Solar scientists have spotted small-scale, short-lived jets of energy emerging from dark holes in the sun's outer atmosphere, or corona, for the first time.
Solar winds have been connected to coronal hole sources previously, but quite how this particle outflow originates in the region has been a mystery. But with new knowledge about picojets, the puzzle could finally be solved. These tiny jets were seen in extreme ultraviolet images of the sun and its corona obtained by the European Space Agency (ESA) spacecraft, the Solar Orbiter.
"Jets, in general, have previously been observed in the solar corona," Lakshmi Pradeep Chitta, head of the discovery crew and Max Planck Institute for Solar System Research team leader, told Space.com. "The picoflare jets that we observed are the smallest, and energetically the weakest, type of jets in the solar corona that were not observed before."
Picojets are small but pack quite a plasma puch
Though these picojets may be small and last no more than 60 seconds, as Chitta pointed out, they are still powerful in their own right.
"The 'pico' prefix refers to the energy scale of the jet. The picoflare jets that we discovered are a trillion times energetically weaker compared to large X-class flares," he said, X-class flares being the sun's most powerful explosive outflows.
"Still," he continued, "the energy content of a single picoflare jet that lives for about 1 minute is equal to the average power consumed by about 10,000 households in the UK over an entire year."
Chitta explained that it is the frequency of the picojets that he and the team observed with the Solar Orbiter's Extreme Ultraviolet Imager (EUI) while the spacecraft was just 31 million miles (50 million kilometers) from the star. Studying this parameter led them to believe these tiny jets are a substantial source of energy and matter for solar winds.
The team also has an idea about what may be creating picojets in coronal holes, pointing to magnetic reconnection as the likely driver of the phenomena. Magnetic reconnection, in this case, refers to the breaking and reconnecting of magnetic field lines that ultimately releases a tremendous amount of stored energy. In fact, this activity is is a fundamental process for stars.
"Magnetic reconnection is thought to be, by its nature, a highly intermittent process. Such a process is then a suitable candidate to explain the intermittent picoflare jet outflows," Chitta said. "Our observations reveal the intermittent base of the solar wind by capturing reconnection-driven plasma jets to the currently smallest resolvable scales of about 124 miles (200 km) in the solar corona. We expect that there could still be smaller jets that we cannot resolve at the moment."
Chitta also explained the findings the team arrived at delivered at least one surprise, which was that these small jets were present in even the darkest areas of coronal holes.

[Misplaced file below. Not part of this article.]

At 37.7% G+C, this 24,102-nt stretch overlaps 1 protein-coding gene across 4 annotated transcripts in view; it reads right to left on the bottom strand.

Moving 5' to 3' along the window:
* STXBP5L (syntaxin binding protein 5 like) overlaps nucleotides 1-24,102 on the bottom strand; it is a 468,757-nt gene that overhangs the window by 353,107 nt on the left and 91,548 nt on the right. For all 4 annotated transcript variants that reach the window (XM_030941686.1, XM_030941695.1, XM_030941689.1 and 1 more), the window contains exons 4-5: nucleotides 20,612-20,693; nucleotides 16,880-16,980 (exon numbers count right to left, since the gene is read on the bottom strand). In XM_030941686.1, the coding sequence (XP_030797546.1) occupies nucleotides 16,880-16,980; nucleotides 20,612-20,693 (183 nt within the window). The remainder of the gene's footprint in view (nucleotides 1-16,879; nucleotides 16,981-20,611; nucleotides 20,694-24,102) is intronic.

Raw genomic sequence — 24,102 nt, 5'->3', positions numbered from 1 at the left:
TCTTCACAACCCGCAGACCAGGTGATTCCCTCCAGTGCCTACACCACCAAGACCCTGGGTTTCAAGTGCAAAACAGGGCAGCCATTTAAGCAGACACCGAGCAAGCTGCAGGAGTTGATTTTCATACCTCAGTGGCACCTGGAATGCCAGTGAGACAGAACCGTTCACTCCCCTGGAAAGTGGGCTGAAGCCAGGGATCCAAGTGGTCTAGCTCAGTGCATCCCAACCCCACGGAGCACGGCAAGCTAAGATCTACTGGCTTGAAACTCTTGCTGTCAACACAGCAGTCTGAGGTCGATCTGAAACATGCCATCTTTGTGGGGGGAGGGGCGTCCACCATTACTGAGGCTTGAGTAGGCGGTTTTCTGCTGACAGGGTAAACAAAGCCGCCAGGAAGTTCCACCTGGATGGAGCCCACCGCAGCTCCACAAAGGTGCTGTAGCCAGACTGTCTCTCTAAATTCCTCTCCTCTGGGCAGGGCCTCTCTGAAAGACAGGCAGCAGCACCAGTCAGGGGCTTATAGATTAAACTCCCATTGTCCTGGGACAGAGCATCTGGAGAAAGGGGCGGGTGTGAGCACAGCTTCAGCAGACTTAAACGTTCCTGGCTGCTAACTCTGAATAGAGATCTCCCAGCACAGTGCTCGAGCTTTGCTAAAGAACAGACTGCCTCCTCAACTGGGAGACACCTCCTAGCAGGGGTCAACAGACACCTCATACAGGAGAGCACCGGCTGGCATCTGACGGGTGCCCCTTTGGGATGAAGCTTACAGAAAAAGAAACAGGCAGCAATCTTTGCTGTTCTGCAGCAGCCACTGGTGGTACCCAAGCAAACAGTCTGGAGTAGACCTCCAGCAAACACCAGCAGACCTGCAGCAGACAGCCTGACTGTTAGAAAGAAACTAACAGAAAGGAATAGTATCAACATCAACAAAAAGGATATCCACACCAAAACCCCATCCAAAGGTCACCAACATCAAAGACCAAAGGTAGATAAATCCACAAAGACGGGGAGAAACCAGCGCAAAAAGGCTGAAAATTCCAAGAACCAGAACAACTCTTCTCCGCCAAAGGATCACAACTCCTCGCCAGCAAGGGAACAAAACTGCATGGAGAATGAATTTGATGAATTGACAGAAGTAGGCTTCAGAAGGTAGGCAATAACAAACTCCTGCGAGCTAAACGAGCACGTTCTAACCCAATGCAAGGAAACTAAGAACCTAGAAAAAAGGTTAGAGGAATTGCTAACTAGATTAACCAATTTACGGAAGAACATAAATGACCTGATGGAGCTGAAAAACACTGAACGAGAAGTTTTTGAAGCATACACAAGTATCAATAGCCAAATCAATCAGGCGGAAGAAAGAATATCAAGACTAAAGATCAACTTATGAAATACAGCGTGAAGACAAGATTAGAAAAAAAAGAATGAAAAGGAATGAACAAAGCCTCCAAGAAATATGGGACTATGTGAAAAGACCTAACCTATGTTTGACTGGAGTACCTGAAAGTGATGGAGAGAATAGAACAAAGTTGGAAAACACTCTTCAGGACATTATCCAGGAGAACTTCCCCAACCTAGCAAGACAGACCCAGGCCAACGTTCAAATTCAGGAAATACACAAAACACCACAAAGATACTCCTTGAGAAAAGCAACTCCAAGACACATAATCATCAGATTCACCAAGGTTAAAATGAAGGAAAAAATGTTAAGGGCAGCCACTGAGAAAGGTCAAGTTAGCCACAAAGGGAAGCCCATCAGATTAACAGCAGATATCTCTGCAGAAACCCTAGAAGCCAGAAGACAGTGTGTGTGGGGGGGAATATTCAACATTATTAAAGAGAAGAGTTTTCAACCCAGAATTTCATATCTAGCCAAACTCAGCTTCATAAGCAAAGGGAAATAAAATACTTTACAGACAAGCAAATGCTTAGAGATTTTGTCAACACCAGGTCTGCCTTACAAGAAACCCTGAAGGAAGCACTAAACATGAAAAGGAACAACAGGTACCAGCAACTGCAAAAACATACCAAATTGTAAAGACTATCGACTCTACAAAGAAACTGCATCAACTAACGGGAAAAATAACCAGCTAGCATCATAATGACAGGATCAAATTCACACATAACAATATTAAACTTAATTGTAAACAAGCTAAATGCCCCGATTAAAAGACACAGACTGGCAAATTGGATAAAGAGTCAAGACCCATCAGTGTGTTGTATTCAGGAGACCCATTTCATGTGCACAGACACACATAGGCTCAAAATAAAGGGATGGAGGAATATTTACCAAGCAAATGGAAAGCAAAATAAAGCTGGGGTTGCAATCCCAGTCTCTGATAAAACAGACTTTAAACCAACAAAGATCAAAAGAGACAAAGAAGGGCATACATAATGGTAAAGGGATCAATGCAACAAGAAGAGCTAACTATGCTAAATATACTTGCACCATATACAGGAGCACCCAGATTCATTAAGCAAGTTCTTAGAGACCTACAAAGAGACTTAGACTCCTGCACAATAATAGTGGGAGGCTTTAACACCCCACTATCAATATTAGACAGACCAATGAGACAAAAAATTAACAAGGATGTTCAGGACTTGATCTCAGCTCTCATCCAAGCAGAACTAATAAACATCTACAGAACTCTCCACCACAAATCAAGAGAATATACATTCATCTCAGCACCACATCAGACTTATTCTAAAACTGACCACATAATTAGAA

"Coronal holes are maintained by 'open' magnetic fields of the sun. Usually, magnetic fields loop back to the solar surface, but in these open field regions, the lines of force stretch into interplanetary space," Chitta explained. "The ionized gas freely escapes, and the corona appears darker here compared to the surrounding regions filled with closed magnetic fields that trap hot plasma and thus appear brighter.
"We were pleasantly surprised to detect faint picoflare outflows even in the very 'inactive' and thus 'darker' portions of the observed coronal holes."
The team will now continue to monitor coronal holes and other potential sources of the solar wind with the Solar Orbiter to better understand phenomena such as solar flares, coronal mass ejections and solar wind as a whole.
These observations could eventually help solve one of the most pressing mysteries surrounding the sun — why its outer atmosphere, the corona, is thousands of times hotter than its surface despite being further from the source of stellar heat, the nuclear furnace found at our sun's heart.
"New and upcoming solar missions are all geared to better observe and understand these small-scale magnetic processes in action," Chitta concluded. "Then not only will we improve our understanding of the physics of fundamental plasma and astrophysical processes, but we can also learn more about how solar activity drives space weather."
The research was published on Thursday, Aug. 24 in the journal Science.
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Robert Lea is a science journalist in the U.K. who specializes in science, space, physics, astronomy, astrophysics, cosmology, quantum mechanics and technology. Rob's articles have been published in Physics World, New Scientist, Astronomy Magazine, All About Space and ZME Science. He also writes about science communication for Elsevier and the European Journal of Physics. Rob holds a bachelor of science degree in physics and astronomy from the U.K.’s Open University